S/V Delilah

A Blog to track the wanderings of the S/V Delilah, a 37-foot Tayana sailboat.

Friday, June 02, 2006


(Out of order!)

Wednesday, May 24
Roseau, Dominica, West Indies
N 15 degrees, 17.272 minutes
W 061 degrees, 22.640 minutes

Anybody who's ever tried to take an island
tour outside the walls of most cozy Caribbean
resorts knows that the opulence ends at the
hotel gates, and grinding poverty begins.
This is much more true in some islands than
others. Like most cruisers, Dean and I spend
our time outside both worlds, not really
welcome on resort property unless we have
money to spend, yet still considered wealthy
American tourists by local standards. In
islands and in towns where the economy is
developing and where our standard of living
on a 37-foot sailboat is decidedly more
upscale than that of the residents, we
become very aware of what we are flaunting
out in the bay.

Dominica is a beautiful, mountainous island
made up mostly of farmers. The volcanic soil
is so rich and the land receives so much
rainfall that crops grow with relatively
little effort. Fifty percent of the economy
comes from produce. And another big chunk
comes from tourism, an industry that is still
experiencing some growing pains.

We had received plenty of warnings before we
arrived in Dominica regarding the "boat boys,"
men who paddle out on surfboards or in homemade
boats to offer their services to visiting
cruisers. This is a major industry in Portsmouth,
a town along the northwest coast, and the
government has taken some positive steps to
legitimize and improve the careers of most of
the boat boys, turning them into licensed tour
guides for the area who are professional,
welcoming, and friendly, and who know how to
take no for an answer if you don't choose to
take advantage of their services. Our book on
Dominica listed a number of reliable guides,
and we called one to take us on a local tour.
For $15 each, Martin rowed five of us up the
Indian River (no motors allowed to protect the
environment) on a birdwatching expedition.
Martin has been trained as a guide, and he
knows all the flora and fauna in the area,
in addition to the country's history,
geography, vulcanology, and the history and
culture of the native Carib Indians. He talked
nonstop for two hours, and Dean wrote down the
names of a dozen new birds with which he can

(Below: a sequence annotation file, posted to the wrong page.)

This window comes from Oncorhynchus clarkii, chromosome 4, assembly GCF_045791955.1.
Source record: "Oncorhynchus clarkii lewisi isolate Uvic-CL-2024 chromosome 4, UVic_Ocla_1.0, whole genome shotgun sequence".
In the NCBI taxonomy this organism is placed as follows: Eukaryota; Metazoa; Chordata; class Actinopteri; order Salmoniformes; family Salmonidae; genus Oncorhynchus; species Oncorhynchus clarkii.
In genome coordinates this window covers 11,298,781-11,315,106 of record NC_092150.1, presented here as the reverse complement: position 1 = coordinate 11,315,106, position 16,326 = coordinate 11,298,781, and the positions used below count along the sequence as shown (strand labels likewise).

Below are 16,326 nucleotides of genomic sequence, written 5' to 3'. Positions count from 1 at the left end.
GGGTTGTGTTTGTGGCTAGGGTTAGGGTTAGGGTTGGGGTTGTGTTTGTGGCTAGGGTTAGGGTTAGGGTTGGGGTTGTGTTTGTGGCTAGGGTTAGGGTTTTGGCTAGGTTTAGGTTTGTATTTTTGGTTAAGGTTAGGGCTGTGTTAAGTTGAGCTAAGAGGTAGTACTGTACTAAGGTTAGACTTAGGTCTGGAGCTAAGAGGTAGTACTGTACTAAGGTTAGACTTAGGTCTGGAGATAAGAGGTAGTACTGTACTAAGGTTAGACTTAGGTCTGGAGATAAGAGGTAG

taunt his brother. Martin was a big proponent
of eco-tourism in Dominica, and I have heard
that the hiking opportunities are endless and
the trails are very well maintained.

Unfortunately, not everyone in town is like
Martin, so when we made our way to the dock,
bringing some clothes to the laundromat, we
found ourselves fending off men who were not
so professional. One man, Danny, offered us a
laundry service, but wanted about $25 US for
two small loads. When I told him I'd already
found myself a laundromat, he gave me a hard
time, explaining that his family needed to eat,
as if, by doing my own laundry, I was cheating
him out of his living. I would not relent on
the laundry, but I agreed to buy some fruit
from him later.

Danny left us alone after that, but another guy
we'll call Fred, who seemed like he'd been to a
few too many parties, followed us all the way to
the laundromat, trying to carry my bag, showing
me how we could get Chinese food from the Chinese
restaurant we'd passed, or bread from the bakery
we'd passed. I guess Fred thought he was being a
really great "guide," because he showed up with
impeccible timing as we were leaving the
laundromat, declaring he'd like a cold beer.

When we demurred, Fred began wheedling, claiming
he'd spent the day with us and that it would be
"a courtesy" for us to buy him a beer. Or at least
a Coke. We kept saying no, and I made it pretty
clear that I felt we owed him nothing for his
tour of the obvious. Then he made it clear that
he felt that, as Americans, we owed him a beer,
and that would be the American Way. When that
didn't work he started to get angry. Calling us
a few choice names, Fred put a kind of hex on us,
declaring that from here on out, all our expenses
would double, and we'd have a bad time. Then he
left us.

In the short term, Fred was right. I didn't even
try to haggle with Danny over the fruit he brought
me, but what I also bought from Danny was peace of
mind. People on the street in Harvard Square asked
me for money at least ten times a day when I worked
at Harvard, and a few people who did not get money
were pretty unhappy about it, but none of them knew
where I lived. When I told Danny what happened with
Fred, he assured us that Fred would do nothing
further, that he was addicted to crack, and that
he (Danny) was going to go find Fred and punch him
in the mouth for me.

I declined that favor, but Dean, who was never
thrilled with Dominica in the first place,
declared himself done with it altogether. We
left this morning for Roseau, and on the way down
the coast I gazed longingly at all the beautiful
mountains I won't get to climb (for now). Tomorrow
we will head for the beaches of Martinique.

But I have some homework for you financial types
who read this blog, and/or for those of you who
have an understanding of the economics of smuggling.
How does an island with only 70,000 inhabitants,
surrounded by other small islands and with no
centralized population, attract crack dealers?
How does that stuff get here? Who brings it in,
and how much does he or she need to sell to make
it worth the risk? You might dismiss what Danny
said to me as hyperbole, but his was the third
reference we had heard to "crack addicts" on
the island.


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